complex variables. Additional participants for this part included Phillip
Griffith (faculty member), Sean Sather-Wagstaff (VIGRE postdoctoral
faculty), David Murphy (graduate student), and Diana White (graduate
student). Topics discussed in the RAP included function algebras, mapping
problems in several complex variables, intersection multiplicities for
holomorphic mappings, etc.
- Robert Bauer (faculty member) led an RAP in Fall 2001 that concentrated
on conformal invariance, intersection exponents of Brownian motion,
and critical planar percolation. The group worked through seminal papers
of Lawler, Schramm, and Werner. See the Conformal
Invariance, Intersection Exponents and Critical Percolation RAP
webpage for more information.
- Susan Tolman and Eugene Lerman (faculty members) conducted an RAP
in fall 2001 on contact and symplectic geometry and group actions. They
worked together with a group of graduate students to study the classification
problems of such group actions and applications of this to completely
- Marco Schlichting (J. L. Doob postdoctoral faculty member) is conducted
an RAP in étale cohomology during Fall 2001. Two important cohomology
theories are the Zariski cohomology and the étale cohomology. Milne’s
book was the primary source for the seminar’s discussions. The RAP required
a good deal of background material from algebraic geometry. It was successful
because all the necessary background was covered to make it possible
for the participants to use étale cohomology in future work. This RAP
had 9 active participants, 4 graduate students, 3 postdoctoral faculty
members, and 2 regular faculty members. The exact schedule including
the title of the talks can be found at www.math.uiuc.edu/~mschlich/seminars/etale.html.
- Marius Junge (faculty member) supervised an RAP on noncommutative
Lp spaces and modules in Fall 2001 and Spring 2002. Participants in
this RAP included faculty members Zhong-Jin Ruan, Florin Boca, Don Burkholder,
Marius Junge, and David Sherman (a VIGRE postdoc); graduate students
Anthony (Kheyew) Yew, Magdalena Musat, Pedro Poitevin, and Andrew Rizzo;
and colleagues from Illinois State University in Normal, Tony Falcone
and Michael Marsalli. The participating graduate students gave talks,
as did the faculty members. N. Randrianantoanina, a visiting faculty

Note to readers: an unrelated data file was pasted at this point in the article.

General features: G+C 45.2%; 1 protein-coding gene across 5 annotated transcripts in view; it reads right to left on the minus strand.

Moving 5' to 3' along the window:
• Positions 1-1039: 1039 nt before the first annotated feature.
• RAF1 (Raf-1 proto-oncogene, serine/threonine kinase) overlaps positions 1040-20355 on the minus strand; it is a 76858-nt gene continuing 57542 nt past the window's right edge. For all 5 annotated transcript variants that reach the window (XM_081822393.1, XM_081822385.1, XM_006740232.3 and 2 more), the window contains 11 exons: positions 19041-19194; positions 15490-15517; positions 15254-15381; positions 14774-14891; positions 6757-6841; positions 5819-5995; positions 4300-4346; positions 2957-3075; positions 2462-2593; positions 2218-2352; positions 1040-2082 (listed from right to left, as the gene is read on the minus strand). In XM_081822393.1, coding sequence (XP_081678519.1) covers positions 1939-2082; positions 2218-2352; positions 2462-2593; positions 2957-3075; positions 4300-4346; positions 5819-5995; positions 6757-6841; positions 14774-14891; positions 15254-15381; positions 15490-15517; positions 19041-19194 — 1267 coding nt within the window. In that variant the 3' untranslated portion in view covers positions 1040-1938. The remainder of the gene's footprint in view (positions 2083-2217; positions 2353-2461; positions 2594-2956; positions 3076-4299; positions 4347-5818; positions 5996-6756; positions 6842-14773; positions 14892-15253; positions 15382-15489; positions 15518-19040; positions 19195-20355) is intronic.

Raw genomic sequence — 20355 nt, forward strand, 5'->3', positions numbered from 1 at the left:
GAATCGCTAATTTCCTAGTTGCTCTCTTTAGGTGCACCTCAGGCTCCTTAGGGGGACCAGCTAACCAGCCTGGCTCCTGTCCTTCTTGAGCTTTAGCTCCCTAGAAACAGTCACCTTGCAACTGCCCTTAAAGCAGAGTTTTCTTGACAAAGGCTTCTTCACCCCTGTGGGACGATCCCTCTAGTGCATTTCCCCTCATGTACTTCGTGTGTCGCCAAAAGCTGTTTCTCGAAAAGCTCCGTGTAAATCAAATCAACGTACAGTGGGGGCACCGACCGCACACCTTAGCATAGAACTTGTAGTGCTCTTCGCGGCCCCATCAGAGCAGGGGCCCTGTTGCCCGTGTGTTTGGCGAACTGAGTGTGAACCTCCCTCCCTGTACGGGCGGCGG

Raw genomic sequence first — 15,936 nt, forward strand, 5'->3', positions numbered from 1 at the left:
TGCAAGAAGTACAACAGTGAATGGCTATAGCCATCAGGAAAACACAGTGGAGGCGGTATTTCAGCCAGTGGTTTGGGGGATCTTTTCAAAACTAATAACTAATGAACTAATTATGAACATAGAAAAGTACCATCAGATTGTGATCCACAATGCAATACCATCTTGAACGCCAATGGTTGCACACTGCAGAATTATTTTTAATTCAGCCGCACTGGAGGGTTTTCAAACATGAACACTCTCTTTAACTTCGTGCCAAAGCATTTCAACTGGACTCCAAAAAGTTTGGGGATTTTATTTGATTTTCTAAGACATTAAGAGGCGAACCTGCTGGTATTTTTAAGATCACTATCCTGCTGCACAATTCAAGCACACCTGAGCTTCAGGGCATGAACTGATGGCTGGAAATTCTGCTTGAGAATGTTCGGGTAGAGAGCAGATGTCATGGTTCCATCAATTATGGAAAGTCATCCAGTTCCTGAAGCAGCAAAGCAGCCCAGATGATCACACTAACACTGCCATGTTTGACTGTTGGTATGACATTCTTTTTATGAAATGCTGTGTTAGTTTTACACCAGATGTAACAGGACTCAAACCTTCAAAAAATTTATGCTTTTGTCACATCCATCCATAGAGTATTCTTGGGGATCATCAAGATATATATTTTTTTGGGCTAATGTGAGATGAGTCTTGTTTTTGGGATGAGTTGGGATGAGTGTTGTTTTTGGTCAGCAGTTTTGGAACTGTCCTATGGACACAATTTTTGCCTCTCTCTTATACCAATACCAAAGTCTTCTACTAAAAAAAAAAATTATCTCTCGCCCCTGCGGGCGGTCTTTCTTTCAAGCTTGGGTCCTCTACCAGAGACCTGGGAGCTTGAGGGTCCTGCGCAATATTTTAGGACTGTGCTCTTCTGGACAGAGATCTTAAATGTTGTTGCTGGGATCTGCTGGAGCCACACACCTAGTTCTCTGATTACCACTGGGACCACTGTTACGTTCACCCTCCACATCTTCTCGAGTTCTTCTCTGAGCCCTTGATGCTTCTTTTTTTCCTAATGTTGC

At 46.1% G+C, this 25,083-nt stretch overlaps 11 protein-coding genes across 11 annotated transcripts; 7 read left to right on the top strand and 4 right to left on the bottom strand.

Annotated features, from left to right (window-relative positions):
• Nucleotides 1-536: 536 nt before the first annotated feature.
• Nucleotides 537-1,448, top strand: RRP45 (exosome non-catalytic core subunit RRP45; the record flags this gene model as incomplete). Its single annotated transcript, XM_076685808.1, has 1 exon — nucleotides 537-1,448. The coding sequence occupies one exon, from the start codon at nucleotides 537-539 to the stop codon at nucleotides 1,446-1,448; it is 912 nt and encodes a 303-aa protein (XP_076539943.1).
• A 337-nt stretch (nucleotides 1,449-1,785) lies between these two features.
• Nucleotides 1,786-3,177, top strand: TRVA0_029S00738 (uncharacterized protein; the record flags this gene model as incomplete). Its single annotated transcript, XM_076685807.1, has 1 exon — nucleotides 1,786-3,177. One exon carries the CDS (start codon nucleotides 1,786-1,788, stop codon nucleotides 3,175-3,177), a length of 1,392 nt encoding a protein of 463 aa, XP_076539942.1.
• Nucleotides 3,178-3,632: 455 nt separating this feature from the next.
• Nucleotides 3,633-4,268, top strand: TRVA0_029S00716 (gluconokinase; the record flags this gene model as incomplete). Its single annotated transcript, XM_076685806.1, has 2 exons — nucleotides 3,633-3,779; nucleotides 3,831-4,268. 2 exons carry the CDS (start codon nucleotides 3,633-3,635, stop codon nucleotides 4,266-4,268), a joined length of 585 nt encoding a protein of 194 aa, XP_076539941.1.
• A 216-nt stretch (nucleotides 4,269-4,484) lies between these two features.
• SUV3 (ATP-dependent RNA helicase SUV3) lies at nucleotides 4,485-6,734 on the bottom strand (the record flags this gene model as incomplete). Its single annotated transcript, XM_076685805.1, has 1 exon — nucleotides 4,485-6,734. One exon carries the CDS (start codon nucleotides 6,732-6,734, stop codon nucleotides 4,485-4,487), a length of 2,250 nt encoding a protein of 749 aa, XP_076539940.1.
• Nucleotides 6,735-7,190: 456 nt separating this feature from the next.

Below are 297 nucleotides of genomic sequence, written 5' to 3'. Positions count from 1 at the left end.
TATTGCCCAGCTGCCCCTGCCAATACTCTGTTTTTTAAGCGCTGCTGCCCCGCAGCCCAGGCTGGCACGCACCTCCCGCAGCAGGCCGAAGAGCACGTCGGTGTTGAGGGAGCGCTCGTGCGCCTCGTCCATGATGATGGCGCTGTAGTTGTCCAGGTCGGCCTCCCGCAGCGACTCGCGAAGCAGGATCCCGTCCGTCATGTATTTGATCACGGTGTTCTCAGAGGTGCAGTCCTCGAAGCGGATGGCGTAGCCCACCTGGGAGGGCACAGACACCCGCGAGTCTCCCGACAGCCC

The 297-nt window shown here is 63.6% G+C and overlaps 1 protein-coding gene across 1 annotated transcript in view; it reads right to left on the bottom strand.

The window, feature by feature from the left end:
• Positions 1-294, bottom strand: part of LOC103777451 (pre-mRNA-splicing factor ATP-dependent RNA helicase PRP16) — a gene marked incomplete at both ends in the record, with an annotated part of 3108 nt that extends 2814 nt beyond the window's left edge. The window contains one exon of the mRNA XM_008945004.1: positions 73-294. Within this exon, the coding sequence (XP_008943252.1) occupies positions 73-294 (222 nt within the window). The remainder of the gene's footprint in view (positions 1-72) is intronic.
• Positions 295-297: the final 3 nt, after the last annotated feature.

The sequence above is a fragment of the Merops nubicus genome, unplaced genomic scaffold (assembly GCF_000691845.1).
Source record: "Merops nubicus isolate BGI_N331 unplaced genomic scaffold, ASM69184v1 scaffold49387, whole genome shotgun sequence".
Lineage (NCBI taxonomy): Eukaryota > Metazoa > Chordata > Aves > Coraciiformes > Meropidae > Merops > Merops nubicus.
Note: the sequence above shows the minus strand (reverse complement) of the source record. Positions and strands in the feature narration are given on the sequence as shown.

member from Oxford, Ohio, gave one of the talks. See the Noncommutative
Lp Spaces RAP webpage for more information.
- Robert Fossum (faculty member) supervised an RAP on the algebra and
geometry of computer vision in Spring 2002. He is co-organized this
RAP with Yi Ma from the Department of Electrical Engineering. Several
faculty members and 6-10 graduate students participated in this activity.
See the Geometry
and Algebra in Computer Vision RAP webpage for more information.
- Slawek Solecki (faculty member) led an RAP on descriptive set theory
and Rosenthal compacta in Fall 2001 and Spring 2002. Participants in
this RAP included Salwek Solecki (faculty member); Wai Yan Pong and
Yevgeniy Vasilyev (Doob postdoctoral faculty); and Gosia Konwerska,
Dominika Polkowska, Thomas Rohwer, and Maya Saran (graduate students).
- Marco Schlichting (J. L. Doob postdoctoral faculty member) and Sean
Sather-Wagstaff (VIGRE and NSF postdoctoral faculty member) organized
an RAP on intersection theory in Spring 2002. A number of graduate students
a faculty members worked together reading Fulton’s book on the topic.
See the Intersection
Theory RAP webpage for more information.
- Dr. Sean Sather-Wagstaff, a VIGRE Research Assistant Professor, in
conjunction with Professors Phillip Griffith and Sankar Dutta, organized
an RAP in commutative ring theory in Fall 2001 and Spring 2002. The
group has plans for continuing this activity and for rotating supervision
of the RAP over a period of several years. The regular participants
were Andrew Richardson (graduate student), Bin Wang (graduate student),